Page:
New law effecting EPCs

Landlord / Letting Agent? -  Deregulation Act 2015 how it affects you and EPCs:

The Deregulation Bill 2015 was given Royal Assent on Friday 27th March 2015. Now called the Deregulation Act 2015 here’s some of the key take home points landlords and letting agents need to be aware of.

Presently a Section 21 Notice is invalid if served before the tenant’s deposit has been protected and the tenant has been provided with the correct documents prescribed in deposit protection legislation. The Deregulation Act 2015 now introduces additional requirements for the landlord to comply with other legislation in order to serve a valid Section 21 Notice. Crucially these relate to:

- the condition of the property - to prevent against ‘retaliatory evictions’

- whether an Energy Performance Certificate (EPC) has been provided to the tenant and the energy efficiency of the property.

An EPC should be provided to EVERY PROSPECTIVE TENANT at point of enquiry about a property as it is part of the decision making process. The EPC should not only be given once a tenancy has begun. EPCNW can supply landlords and letting agents with EPCs quickly and easily to ensure you are fully compliant and your ability to serve a future valid Section 21 Notice is not compromised.     

Tenancy Deposit Protection - overturning the Superstrike ruling, landlords no longer have to worry about re-protecting a deposit when the end of the fixed term arrives and the tenancy becomes a Statutory Periodic Tenancy. 

ALL deposits ever taken which are still being held must be protected within 90 days. Once complete the deposit protection certificate and all prescribed information for tenants must be served on the tenant. If any deposit has not been protected or returned to the tenant a Section 21 Notice cannot be validly served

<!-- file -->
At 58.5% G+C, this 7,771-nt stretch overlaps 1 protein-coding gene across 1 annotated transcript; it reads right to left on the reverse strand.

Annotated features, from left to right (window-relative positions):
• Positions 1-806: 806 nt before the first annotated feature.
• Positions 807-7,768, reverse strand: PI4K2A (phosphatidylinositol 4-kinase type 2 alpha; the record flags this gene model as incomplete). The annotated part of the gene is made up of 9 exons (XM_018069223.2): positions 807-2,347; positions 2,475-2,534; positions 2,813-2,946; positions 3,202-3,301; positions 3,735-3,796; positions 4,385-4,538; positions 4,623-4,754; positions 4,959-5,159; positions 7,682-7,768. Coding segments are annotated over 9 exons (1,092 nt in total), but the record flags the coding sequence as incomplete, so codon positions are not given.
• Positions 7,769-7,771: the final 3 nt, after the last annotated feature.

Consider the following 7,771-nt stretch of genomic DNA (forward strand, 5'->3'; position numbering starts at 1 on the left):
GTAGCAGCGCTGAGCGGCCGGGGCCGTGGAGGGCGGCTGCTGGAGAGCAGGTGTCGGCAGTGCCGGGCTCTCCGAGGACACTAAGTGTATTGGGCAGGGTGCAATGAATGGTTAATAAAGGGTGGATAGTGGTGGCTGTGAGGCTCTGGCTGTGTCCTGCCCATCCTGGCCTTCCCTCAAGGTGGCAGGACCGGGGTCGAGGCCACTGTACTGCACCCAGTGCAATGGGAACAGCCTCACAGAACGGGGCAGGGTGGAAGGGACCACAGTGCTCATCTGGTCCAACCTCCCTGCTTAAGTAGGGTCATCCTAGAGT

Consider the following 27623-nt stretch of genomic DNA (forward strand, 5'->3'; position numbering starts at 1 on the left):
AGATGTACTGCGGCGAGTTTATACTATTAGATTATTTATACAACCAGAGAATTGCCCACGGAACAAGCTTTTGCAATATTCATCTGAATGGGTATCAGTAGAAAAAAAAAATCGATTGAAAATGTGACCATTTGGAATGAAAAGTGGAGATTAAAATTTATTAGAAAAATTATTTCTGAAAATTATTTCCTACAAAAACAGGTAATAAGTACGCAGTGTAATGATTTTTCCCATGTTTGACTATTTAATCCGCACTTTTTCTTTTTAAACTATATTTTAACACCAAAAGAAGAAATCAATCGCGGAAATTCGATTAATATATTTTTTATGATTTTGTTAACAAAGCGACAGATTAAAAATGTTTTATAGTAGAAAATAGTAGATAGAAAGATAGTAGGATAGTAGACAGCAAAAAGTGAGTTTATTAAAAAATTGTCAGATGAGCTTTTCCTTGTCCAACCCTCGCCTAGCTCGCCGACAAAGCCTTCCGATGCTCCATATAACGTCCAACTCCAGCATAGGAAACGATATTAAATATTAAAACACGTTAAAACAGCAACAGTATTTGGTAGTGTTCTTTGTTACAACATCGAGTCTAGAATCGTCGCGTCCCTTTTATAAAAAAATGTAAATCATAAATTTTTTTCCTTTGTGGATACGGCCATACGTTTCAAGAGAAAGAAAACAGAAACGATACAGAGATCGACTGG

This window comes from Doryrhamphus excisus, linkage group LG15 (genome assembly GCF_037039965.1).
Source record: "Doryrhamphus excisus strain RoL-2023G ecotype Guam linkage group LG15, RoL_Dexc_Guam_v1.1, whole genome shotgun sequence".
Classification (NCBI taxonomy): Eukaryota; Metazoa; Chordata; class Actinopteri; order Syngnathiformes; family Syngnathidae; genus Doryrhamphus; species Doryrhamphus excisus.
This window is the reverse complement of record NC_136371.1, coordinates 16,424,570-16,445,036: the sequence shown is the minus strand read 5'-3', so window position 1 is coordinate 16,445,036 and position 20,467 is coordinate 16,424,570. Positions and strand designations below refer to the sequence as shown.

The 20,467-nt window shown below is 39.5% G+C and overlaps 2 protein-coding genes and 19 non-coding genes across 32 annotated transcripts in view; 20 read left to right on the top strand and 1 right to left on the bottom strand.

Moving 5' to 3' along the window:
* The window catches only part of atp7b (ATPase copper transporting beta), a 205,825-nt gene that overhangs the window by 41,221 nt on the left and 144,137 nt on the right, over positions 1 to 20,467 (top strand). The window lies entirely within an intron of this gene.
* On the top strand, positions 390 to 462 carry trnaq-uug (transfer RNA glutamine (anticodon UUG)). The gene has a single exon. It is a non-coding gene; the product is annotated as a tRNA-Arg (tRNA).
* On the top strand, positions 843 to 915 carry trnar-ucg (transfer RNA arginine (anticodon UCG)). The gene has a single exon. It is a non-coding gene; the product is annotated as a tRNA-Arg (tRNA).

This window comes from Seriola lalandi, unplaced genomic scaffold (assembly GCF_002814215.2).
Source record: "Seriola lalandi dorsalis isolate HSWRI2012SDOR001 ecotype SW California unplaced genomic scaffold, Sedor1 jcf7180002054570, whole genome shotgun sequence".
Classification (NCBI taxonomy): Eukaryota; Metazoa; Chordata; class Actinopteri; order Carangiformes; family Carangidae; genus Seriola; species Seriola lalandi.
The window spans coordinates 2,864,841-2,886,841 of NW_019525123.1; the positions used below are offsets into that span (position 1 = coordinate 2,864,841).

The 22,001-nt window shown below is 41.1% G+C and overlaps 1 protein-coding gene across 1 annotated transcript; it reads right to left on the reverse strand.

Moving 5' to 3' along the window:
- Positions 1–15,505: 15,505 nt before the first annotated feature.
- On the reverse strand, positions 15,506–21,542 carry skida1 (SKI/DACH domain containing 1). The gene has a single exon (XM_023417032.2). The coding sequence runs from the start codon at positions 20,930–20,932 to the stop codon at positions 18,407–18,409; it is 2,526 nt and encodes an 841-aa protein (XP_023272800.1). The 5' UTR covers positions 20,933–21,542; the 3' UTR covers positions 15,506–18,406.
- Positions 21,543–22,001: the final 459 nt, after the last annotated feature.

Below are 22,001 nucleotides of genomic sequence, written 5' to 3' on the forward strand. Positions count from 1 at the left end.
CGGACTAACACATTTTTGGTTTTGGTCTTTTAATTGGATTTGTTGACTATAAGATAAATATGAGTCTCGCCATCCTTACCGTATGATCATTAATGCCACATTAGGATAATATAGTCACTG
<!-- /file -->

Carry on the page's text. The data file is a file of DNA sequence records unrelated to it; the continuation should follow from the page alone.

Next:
A Section 21 Notice - served in a period after the fixed term has ended - will no longer be invalid if the date of possession does not end on a tenancy period. Previously this was the most common cause for failure to obtain possession via the Courts.  The Deregulation Act 2015 ensures that as long as a full 2 month’s notice via a Section 21 has been served to the tenant(s) then the Section 21 will be valid. It no longer has to end on the last day of a tenancy period.

A Section 21 Notice can only be served AFTER the tenant has lived in the property for a minimum of 4 months. A new Section 21 Notice will be required every time a new fixed term is agreed. This should only be served AFTER the new contract has been signed. This measure is to stop the frequent practice of landlords and letting agents serving a Section 21 Notice at the sign up of a tenancy.

Following the serving of a Section 21 Notice, all rent that has been paid for any period where the tenant ceases to lives in the property must be repaid to the tenant unless the tenant has continued to live in the property for more than one whole day of that period. This has implications where a tenant who has paid their rent decides to leave when they receive the Section 21 Notice. Regardless of being given 2 months notice by the landlord - as required by law -  the landlord must refund the rent payment for any period where the tenant ceases to live in the property. 

You can read the full Deregulation Act 2015 document here

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